Talent at Steamboat skimo race hints at future of newest Winter Olympic sport | SteamboatToday.com

Talent at Steamboat skimo race hints at future of newest Winter Olympic sport

The sun was shining after a night of snowing, making for perfect conditions during the 15th annual Cody's Challenge on Saturday, April 1, at Steamboat Resort.
Shelby Reardon/Steamboat Pilot & Today

In a ski mountaineering race, the tiniest of advantages can make a big difference, especially when the competition is tight.

The top-five racers on the long course at the 15th annual Cody’s Challenge, were together most of the event. They eventually rode over the finish at the base of Steamboat Resort one by one on Saturday, April 1, separated by a few seconds that were determined by slight actions throughout the morning. 

Mark Flis didn’t start in front, but that was intentional. 

“The guys in the front with the fresh snow were working really hard breaking the trail all day,” he said. 

Anders Carlson spent much of the first few sections in the lead, but eventually slipped behind a few competitors.

“My skis were so slow,” he said. “They’re waxed for spring wax.”

Kevin Merenda came prepared for varying conditions and even packed a new set of skins for each ascent, hoping to have a smoother transition each time. 

Each of the speedsters who finished in the top five were equipped with skinny skis, which on a powder day, seems impractical, but worked for the well-practiced group of young men. 

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While it didn’t necessarily pose an advantage, Merenda said he enjoyed sinking a little further into the snow.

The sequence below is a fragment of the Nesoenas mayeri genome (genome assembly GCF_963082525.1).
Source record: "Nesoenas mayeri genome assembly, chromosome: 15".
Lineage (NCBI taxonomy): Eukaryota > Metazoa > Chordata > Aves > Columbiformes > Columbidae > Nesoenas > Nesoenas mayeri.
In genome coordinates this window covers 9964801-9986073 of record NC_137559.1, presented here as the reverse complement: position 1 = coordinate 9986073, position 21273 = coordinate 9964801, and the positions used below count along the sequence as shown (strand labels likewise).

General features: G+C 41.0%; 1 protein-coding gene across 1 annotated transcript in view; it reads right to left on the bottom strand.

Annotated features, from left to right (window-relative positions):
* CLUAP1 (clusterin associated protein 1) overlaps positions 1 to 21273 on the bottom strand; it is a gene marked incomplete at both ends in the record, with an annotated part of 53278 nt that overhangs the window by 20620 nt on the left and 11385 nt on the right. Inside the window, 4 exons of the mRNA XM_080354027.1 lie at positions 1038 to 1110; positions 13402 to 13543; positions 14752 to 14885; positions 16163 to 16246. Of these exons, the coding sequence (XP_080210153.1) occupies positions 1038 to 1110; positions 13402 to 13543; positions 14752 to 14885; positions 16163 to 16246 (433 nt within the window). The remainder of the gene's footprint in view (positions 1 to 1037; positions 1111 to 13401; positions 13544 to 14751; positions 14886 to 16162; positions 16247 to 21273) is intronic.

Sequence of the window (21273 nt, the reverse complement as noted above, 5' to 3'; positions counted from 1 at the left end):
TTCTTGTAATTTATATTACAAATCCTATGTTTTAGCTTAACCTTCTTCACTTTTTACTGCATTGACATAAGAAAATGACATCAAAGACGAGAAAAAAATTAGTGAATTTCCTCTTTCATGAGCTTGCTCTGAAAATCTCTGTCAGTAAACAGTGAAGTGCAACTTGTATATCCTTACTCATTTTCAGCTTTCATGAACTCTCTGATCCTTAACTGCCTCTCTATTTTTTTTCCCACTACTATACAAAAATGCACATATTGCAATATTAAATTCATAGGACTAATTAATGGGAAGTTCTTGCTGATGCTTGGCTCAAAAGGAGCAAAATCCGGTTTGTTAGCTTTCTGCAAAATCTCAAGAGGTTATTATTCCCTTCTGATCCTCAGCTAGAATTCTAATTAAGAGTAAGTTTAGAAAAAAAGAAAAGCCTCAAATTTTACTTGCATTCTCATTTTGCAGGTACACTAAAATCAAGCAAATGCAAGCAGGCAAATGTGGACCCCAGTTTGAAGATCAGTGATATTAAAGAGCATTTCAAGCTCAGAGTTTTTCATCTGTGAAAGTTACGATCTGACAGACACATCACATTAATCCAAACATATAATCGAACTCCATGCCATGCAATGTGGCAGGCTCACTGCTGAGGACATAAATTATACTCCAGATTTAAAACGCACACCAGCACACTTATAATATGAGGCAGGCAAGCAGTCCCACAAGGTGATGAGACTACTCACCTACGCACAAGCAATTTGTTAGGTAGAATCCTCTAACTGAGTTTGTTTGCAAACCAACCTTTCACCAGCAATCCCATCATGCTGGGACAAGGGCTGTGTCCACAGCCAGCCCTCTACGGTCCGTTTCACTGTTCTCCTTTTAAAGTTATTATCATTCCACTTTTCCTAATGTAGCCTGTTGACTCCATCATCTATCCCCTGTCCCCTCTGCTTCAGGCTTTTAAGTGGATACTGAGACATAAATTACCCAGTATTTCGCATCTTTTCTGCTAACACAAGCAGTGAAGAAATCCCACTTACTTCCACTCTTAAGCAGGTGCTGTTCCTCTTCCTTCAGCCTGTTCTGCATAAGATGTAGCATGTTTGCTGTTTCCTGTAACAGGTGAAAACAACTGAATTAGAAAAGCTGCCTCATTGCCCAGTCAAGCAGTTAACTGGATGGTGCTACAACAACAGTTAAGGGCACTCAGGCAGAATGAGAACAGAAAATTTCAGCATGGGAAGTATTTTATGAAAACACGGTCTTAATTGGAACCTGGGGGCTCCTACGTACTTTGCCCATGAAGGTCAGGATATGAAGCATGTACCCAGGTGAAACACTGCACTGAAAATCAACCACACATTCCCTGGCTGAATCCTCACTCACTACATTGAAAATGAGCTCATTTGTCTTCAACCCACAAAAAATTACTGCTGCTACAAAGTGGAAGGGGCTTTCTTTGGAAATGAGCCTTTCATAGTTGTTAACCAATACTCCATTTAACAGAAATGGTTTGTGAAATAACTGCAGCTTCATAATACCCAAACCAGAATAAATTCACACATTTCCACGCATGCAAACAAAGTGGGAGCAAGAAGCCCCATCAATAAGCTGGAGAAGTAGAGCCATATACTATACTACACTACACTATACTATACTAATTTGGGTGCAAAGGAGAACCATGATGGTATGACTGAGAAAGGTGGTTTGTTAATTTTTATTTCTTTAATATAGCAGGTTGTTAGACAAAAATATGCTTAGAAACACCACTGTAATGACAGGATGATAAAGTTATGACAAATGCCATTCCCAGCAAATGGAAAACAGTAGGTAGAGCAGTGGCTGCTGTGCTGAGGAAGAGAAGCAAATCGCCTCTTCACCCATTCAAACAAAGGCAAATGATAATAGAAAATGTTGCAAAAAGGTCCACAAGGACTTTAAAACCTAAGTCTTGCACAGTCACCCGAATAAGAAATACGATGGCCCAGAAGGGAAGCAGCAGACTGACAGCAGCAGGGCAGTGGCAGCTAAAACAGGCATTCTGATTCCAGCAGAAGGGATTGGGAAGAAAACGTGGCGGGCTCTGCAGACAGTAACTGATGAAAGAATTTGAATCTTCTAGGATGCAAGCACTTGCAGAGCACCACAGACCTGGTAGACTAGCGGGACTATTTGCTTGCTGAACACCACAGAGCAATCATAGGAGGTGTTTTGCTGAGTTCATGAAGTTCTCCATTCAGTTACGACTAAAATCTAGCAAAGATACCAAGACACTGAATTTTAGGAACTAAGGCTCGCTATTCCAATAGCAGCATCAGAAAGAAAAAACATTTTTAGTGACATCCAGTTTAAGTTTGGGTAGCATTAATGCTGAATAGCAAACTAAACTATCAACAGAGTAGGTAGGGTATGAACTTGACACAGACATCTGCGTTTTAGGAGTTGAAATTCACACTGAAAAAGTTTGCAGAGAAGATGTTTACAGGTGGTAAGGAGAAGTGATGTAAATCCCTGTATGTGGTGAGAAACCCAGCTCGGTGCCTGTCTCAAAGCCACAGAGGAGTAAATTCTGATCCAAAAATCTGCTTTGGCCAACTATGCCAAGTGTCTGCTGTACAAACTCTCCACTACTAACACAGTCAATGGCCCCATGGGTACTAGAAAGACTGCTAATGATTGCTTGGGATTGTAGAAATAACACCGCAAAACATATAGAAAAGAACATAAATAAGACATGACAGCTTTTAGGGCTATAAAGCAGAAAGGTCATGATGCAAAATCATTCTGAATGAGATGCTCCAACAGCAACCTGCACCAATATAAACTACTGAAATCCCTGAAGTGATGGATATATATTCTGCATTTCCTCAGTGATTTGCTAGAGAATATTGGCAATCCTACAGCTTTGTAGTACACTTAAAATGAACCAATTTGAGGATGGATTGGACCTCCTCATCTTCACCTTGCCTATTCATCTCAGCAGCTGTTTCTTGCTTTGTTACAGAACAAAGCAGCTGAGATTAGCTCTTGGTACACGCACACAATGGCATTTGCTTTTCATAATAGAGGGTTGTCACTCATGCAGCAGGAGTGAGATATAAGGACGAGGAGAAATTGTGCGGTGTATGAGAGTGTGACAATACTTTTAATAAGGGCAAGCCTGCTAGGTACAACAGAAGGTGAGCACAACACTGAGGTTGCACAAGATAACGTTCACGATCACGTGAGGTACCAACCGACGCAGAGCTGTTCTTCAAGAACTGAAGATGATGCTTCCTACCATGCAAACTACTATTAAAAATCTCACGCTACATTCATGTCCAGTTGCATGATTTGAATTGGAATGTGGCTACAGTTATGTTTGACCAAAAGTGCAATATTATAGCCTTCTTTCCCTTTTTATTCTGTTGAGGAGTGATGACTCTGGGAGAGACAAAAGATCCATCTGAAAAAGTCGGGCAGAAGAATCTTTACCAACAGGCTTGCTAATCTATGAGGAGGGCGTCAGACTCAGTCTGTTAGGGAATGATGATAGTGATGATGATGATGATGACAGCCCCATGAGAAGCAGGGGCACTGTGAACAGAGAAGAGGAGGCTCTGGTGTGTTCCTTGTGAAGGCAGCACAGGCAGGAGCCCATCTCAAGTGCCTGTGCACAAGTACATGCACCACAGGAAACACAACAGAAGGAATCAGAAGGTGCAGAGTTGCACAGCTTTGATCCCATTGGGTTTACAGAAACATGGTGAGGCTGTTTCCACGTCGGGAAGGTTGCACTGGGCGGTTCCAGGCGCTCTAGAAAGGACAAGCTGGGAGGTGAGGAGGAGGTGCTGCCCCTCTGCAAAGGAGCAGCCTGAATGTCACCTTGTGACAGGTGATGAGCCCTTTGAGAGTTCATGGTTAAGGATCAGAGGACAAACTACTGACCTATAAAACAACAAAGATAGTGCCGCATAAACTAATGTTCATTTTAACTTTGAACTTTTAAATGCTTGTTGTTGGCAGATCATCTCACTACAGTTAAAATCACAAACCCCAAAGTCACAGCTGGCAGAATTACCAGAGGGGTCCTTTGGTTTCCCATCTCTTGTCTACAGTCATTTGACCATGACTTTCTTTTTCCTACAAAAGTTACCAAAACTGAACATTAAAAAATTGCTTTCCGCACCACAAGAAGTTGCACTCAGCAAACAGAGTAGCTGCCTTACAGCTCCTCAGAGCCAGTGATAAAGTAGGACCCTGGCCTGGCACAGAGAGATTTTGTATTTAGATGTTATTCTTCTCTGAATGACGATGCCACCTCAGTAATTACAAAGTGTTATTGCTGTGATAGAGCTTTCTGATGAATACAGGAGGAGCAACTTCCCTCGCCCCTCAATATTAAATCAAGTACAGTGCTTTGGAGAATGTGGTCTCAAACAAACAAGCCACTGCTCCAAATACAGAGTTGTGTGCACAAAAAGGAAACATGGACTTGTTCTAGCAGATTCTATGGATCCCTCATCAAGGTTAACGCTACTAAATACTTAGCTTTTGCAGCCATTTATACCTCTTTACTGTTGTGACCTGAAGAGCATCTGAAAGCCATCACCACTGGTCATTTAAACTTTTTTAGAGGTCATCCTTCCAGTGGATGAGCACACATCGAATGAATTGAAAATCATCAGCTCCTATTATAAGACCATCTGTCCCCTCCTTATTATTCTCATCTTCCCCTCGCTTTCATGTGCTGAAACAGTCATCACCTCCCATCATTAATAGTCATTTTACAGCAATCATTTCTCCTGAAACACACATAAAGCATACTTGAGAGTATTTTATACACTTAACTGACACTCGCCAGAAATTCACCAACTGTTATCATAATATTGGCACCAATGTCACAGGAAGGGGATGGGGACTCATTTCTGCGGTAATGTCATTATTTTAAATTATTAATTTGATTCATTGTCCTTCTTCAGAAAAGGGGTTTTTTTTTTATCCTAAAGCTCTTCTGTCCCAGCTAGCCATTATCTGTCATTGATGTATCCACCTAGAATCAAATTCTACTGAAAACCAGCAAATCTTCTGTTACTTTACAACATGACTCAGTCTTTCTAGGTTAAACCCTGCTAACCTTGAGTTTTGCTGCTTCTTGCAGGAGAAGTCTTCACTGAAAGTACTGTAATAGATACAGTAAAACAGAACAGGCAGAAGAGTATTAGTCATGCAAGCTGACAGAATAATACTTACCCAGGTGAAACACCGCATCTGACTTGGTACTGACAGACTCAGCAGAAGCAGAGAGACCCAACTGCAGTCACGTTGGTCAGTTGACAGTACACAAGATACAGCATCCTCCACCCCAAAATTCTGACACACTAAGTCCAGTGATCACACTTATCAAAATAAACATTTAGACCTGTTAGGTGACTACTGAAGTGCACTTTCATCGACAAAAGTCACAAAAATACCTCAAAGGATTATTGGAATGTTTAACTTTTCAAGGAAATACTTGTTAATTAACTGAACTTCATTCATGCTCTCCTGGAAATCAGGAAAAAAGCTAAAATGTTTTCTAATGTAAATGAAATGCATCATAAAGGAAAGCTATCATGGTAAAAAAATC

“We skied thigh deep powder while everyone else was limited to ankle deep powder because their skis are fatter,” he said.

Coming into the transition ahead of the last uphill, Flis arrived first. However, four competitors were just seconds behind. 

“I start panicking,” Flis said of transitioning right next to his competition. Nevertheless, he got out of there first and his slight lead carried him to the finish.

Transitioning from a downhill to uphill setup includes taking off one’s skis, pulling out skins from a backpack, bib or pocket, laying them on each ski, adjusting the bindings and boots to allow for uphill travel then getting back onto the skis. 

For most of the top-five competitors, the series of tasks took no longer than 20 seconds. 

“Slow is smooth, smooth is fast,” said Rob Aldrich.

Sixteen-year-old Landon Jakob finished just outside of the top three in his final race of his first season of competing in ski mountaineering. 

“I like it. I started out front but got passed by quite a few people at the top of the first big hill,” Jakob said. “I was probably 12th or 13th and felt good on the second hill and on the sidestep spot, I passed five or six people and got back into fifth. … I was out to have a fun last race.”

The teen from Utah rose almost immediately to the highest level of the sport, recently returning from France where he competed at a Youth World Cup event alongside Carlson. 

Seeing youth like Jakob and Carlson excel in the sport is more exciting than it was even two years ago, as ski mountaineering was announced in 2021 as the next sport to be added to the Winter Olympic schedule. 

Jakob isn’t putting the pressure of making the first-ever team on himself, though, especially since the only event added to the Olympic docket is a three-minute sprint. 

“I just want to keep training and keep getting better,” he said.

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